The Lessons of Ramo


The great artists of Bula’Bula working outside

We were lucky this week to have been trapped in Ramingining as roads were closed not long after we arrived due to traditional ceremony. What an opportunity it has been to immerse ourselves more in the beautiful community up here in northern Arnhem Land! However, I do feel this will be a hard post to write. While the peaceful atmosphere is palpable there is a feeling of long-lasting unfairness, visible resignation to ridiculous government Intervention, and deep rooted mistrust. Nonetheless, and more to the point, the ancient culture remains and thrives.

So where to start? We arrived in the town to excited waving and smiling faces. The locals were keen to help us with directions and send us off with more smiling and waving. When we found our destination, the Bula’bula art centre, we were greeted with curious eyes and fervent handshakes. A reception we haven’t experienced anywhere else, and much in contradiction to what we subsequently heard and discussed with locals and relative newcomers.

Ben, the Bula’bula art centre’s curator, has his heart in the right place. Not only did he put us up for a night (with camping not permitted within the Ramo shire), he has shed much light on the history of the town, despite having been here only two years, expressing to us a sardonic account of the recent and historical government failure, gross mismanagement and exploitation of the people of Ramo.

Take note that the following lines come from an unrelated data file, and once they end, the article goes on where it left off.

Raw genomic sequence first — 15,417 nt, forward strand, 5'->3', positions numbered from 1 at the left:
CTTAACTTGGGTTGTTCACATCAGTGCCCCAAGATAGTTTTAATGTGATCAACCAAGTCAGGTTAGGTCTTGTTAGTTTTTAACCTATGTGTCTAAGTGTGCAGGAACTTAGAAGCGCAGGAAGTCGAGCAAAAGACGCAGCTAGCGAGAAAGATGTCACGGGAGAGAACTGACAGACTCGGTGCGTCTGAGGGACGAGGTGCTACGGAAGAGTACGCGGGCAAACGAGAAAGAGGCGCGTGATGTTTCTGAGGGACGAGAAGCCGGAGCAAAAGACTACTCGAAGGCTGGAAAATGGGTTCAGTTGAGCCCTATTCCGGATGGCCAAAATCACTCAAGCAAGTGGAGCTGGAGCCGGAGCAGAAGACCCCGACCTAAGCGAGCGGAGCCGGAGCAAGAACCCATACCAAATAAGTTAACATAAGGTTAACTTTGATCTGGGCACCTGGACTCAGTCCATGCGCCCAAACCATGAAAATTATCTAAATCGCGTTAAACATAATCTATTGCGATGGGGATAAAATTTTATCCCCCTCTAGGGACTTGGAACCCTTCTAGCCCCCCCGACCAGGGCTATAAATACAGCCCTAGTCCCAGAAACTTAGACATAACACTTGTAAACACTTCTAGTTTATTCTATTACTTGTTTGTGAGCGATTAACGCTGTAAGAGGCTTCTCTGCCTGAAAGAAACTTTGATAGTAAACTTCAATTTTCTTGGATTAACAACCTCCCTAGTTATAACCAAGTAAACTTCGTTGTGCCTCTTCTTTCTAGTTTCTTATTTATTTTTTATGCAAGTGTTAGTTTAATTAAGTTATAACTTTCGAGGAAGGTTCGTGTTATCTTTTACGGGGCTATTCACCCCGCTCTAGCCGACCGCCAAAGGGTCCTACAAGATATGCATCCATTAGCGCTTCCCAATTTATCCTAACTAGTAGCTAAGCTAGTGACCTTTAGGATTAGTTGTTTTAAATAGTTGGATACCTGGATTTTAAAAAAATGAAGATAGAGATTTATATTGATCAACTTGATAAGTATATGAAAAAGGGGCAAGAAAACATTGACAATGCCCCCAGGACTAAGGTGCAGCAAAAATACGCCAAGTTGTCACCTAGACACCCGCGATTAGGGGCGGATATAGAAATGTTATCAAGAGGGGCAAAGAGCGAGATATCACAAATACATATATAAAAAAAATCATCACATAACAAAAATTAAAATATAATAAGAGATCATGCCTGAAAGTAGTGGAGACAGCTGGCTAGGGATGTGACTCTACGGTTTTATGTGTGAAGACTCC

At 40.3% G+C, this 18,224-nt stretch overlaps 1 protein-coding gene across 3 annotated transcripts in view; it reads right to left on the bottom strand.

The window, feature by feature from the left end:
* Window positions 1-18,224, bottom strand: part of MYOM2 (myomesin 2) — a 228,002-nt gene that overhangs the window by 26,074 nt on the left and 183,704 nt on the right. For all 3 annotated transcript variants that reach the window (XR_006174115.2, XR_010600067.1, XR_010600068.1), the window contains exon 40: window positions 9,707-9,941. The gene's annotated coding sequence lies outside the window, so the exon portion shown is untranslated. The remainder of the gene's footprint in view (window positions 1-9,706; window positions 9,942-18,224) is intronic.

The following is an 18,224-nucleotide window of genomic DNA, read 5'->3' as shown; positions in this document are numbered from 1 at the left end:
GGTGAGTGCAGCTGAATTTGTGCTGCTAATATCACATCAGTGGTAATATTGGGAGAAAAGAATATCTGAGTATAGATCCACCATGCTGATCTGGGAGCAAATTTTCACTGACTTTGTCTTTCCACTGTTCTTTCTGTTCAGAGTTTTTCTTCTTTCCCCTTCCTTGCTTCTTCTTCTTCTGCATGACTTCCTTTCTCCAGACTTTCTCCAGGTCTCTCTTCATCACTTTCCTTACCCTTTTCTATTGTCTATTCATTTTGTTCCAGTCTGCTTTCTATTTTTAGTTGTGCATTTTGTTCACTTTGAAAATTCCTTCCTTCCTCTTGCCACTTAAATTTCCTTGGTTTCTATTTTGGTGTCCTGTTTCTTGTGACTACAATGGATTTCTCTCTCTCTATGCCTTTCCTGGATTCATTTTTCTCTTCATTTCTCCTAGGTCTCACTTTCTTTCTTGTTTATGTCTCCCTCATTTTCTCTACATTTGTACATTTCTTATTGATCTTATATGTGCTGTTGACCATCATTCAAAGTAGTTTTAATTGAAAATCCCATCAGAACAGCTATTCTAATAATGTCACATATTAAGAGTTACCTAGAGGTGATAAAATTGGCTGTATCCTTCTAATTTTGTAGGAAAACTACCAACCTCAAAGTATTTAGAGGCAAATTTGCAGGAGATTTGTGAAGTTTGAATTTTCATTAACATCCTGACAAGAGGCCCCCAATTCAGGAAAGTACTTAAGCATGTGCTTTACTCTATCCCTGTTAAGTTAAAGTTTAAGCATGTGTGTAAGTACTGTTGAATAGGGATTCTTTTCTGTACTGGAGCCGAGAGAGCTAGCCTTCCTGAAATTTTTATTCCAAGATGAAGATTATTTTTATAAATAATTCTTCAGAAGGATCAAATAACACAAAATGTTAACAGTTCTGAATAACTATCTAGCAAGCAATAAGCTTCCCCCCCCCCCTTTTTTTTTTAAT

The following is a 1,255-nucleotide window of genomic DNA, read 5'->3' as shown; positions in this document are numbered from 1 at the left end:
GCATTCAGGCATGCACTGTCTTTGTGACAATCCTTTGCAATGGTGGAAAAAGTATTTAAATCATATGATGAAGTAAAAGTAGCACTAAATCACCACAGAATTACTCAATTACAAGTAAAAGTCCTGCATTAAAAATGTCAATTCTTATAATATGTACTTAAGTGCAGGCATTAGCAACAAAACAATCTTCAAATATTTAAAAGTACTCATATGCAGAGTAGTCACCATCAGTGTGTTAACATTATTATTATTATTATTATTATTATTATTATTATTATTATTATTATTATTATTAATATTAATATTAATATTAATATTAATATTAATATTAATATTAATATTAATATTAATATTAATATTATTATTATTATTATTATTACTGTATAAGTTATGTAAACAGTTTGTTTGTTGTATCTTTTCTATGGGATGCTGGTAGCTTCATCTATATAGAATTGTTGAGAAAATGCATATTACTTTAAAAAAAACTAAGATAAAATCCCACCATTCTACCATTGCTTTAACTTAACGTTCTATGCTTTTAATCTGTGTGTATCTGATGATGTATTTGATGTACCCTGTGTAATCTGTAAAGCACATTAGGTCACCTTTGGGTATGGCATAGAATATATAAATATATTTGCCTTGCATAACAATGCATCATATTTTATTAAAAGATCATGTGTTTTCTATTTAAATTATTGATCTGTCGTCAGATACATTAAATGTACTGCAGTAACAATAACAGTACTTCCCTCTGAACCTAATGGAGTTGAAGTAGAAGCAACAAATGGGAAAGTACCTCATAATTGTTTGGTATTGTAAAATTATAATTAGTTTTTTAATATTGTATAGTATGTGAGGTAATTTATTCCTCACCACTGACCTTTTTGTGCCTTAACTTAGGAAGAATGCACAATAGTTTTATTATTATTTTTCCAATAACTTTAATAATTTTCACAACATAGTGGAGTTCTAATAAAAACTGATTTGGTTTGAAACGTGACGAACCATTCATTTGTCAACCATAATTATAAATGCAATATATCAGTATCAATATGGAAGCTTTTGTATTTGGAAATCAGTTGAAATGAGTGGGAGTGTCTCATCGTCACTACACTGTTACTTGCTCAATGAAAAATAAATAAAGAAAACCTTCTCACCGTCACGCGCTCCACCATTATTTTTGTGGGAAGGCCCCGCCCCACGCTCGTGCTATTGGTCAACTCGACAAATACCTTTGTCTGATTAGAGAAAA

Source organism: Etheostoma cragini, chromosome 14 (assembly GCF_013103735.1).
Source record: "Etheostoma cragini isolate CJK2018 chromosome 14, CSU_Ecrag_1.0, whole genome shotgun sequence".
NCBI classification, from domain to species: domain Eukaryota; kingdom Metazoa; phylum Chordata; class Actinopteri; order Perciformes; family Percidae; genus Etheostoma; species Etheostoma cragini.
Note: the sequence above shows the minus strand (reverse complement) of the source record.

The artists remember when the unauthorised use of a sacred design by David Malangi was distributed in 1966 on the one dollar note. A copyright action was pursued and Malangi received comparatively poor compensation, however, his family (thriving in Ramo today) is nonetheless proud of his medal, recognition and the significance with respect to copyright of Indigenous art. Right through to the 2007 Howard Intervention which brought nothing to the already ‘dry’ town of Ramo but a superfluous police presence and welfare that in hindsight has been destructive to welfare! To present day, where the art centre battles to find commercial galleries that play fair. “There are some great galleries that really care for and respect the rights of the artists, but sadly these seem to be an exception to the rule” Ben says. Bula’bula has had some bad experiences in the past, leaving behind a history of broken relationships “and it has affected the artists trust”. Despite all this, the artists of Ramingining are continuing to produce amazing work and beginning to regain the attention and respect they rightfully deserve.